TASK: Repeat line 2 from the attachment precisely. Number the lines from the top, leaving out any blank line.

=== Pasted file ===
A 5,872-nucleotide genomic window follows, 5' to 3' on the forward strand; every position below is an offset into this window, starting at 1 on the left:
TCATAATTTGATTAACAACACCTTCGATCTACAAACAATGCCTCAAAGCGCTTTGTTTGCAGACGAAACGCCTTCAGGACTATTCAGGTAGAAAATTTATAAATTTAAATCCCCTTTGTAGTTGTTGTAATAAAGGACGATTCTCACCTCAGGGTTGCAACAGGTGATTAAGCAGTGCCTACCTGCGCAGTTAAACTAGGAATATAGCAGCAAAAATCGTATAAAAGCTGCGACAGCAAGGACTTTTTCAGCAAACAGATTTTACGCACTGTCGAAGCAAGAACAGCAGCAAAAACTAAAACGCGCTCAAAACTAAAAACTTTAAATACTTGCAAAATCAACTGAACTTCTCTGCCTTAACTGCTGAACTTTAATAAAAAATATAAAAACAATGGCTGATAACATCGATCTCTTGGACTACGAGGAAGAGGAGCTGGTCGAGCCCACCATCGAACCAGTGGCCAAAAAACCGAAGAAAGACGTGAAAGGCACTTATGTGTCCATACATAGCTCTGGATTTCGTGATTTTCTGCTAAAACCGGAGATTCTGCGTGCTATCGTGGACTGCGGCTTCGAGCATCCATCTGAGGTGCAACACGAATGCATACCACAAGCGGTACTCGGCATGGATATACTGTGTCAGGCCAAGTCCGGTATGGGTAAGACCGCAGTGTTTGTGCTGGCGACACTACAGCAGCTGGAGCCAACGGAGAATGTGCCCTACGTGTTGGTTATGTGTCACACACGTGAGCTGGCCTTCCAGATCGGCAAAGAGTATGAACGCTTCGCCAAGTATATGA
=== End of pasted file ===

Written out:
TCATAATTTGATTAACAACACCTTCGATCTACAAACAATGCCTCAAAGCGCTTTGTTTGCAGACGAAACGCCTTCAGGACTATTCAGGTAGAAAATTTATAAATTTAAATCCCCTTTGTAGTTGTTGTAATAAAGGACGATTCTCACCTCAGGGTTGCAACAGGTGATTAAGCAGTGCCTACCTGCGCAGTTAAACTAGGAATATAGCAGCAAAAATCGTATAAAAGCTGCGACAGCAAGGACTTTTTCAGCAAACAGATTTTACGCACTGTCGAAGCAAGAACAGCAGCAAAAACTAAAACGCGCTCAAAACTAAAAACTTTAAATACTTGCAAAATCAACTGAACTTCTCTGCCTTAACTGCTGAACTTTAATAAAAAATATAAAAACAATGGCTGATAACATCGATCTCTTGGACTACGAGGAAGAGGAGCTGGTCGAGCCCACCATCGAACCAGTGGCCAAAAAACCGAAGAAAGACGTGAAAGGCACTTATGTGTCCATACATAGCTCTGGATTTCGTGATTTTCTGCTAAAACCGGAGATTCTGCGTGCTATCGTGGACTGCGGCTTCGAGCATCCATCTGAGGTGCAACACGAATGCATACCACAAGCGGTACTCGGCATGGATATACTGTGTCAGGCCAAGTCCGGTATGGGTAAGACCGCAGTGTTTGTGCTGGCGACACTACAGCAGCTGGAGCCAACGGAGAATGTGCCCTACGTGTTGGTTATGTGTCACACACGTGAGCTGGCCTTCCAGATCGGCAAAGAGTATGAACGCTTCGCCAAGTATATGA